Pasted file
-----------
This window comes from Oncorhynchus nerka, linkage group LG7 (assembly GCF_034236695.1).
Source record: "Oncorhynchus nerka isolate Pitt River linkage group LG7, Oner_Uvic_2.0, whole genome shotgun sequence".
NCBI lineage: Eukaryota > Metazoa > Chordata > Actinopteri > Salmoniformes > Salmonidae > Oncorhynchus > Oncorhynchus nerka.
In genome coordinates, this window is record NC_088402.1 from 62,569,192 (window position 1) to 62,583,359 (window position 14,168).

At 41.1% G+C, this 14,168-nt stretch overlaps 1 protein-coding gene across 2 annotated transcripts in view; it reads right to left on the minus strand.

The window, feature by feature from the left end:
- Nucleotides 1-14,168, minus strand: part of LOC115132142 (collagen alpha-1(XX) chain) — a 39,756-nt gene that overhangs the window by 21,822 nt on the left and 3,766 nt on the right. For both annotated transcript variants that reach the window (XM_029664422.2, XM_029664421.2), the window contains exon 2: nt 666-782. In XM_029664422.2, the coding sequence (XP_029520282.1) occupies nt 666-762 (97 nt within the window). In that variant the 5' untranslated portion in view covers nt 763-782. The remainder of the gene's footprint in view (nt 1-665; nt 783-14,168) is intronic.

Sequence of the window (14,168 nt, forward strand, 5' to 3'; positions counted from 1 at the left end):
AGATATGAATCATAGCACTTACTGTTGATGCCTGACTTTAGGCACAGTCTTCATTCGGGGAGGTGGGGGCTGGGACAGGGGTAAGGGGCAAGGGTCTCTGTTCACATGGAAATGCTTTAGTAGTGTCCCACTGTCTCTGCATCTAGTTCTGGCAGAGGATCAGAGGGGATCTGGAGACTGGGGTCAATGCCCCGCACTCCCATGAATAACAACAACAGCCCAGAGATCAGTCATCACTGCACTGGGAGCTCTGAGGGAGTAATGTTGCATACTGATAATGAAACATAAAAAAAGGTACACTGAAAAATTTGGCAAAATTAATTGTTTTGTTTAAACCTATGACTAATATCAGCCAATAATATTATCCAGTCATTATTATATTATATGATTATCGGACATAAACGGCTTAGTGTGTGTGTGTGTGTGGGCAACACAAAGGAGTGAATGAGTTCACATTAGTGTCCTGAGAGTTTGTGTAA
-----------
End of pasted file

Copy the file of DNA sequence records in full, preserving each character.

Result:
This window comes from Oncorhynchus nerka, linkage group LG7 (assembly GCF_034236695.1).
Source record: "Oncorhynchus nerka isolate Pitt River linkage group LG7, Oner_Uvic_2.0, whole genome shotgun sequence".
NCBI lineage: Eukaryota > Metazoa > Chordata > Actinopteri > Salmoniformes > Salmonidae > Oncorhynchus > Oncorhynchus nerka.
In genome coordinates, this window is record NC_088402.1 from 62,569,192 (window position 1) to 62,583,359 (window position 14,168).

At 41.1% G+C, this 14,168-nt stretch overlaps 1 protein-coding gene across 2 annotated transcripts in view; it reads right to left on the minus strand.

The window, feature by feature from the left end:
- Nucleotides 1-14,168, minus strand: part of LOC115132142 (collagen alpha-1(XX) chain) — a 39,756-nt gene that overhangs the window by 21,822 nt on the left and 3,766 nt on the right. For both annotated transcript variants that reach the window (XM_029664422.2, XM_029664421.2), the window contains exon 2: nt 666-782. In XM_029664422.2, the coding sequence (XP_029520282.1) occupies nt 666-762 (97 nt within the window). In that variant the 5' untranslated portion in view covers nt 763-782. The remainder of the gene's footprint in view (nt 1-665; nt 783-14,168) is intronic.

Sequence of the window (14,168 nt, forward strand, 5' to 3'; positions counted from 1 at the left end):
AGATATGAATCATAGCACTTACTGTTGATGCCTGACTTTAGGCACAGTCTTCATTCGGGGAGGTGGGGGCTGGGACAGGGGTAAGGGGCAAGGGTCTCTGTTCACATGGAAATGCTTTAGTAGTGTCCCACTGTCTCTGCATCTAGTTCTGGCAGAGGATCAGAGGGGATCTGGAGACTGGGGTCAATGCCCCGCACTCCCATGAATAACAACAACAGCCCAGAGATCAGTCATCACTGCACTGGGAGCTCTGAGGGAGTAATGTTGCATACTGATAATGAAACATAAAAAAAGGTACACTGAAAAATTTGGCAAAATTAATTGTTTTGTTTAAACCTATGACTAATATCAGCCAATAATATTATCCAGTCATTATTATATTATATGATTATCGGACATAAACGGCTTAGTGTGTGTGTGTGTGTGGGCAACACAAAGGAGTGAATGAGTTCACATTAGTGTCCTGAGAGTTTGTGTAA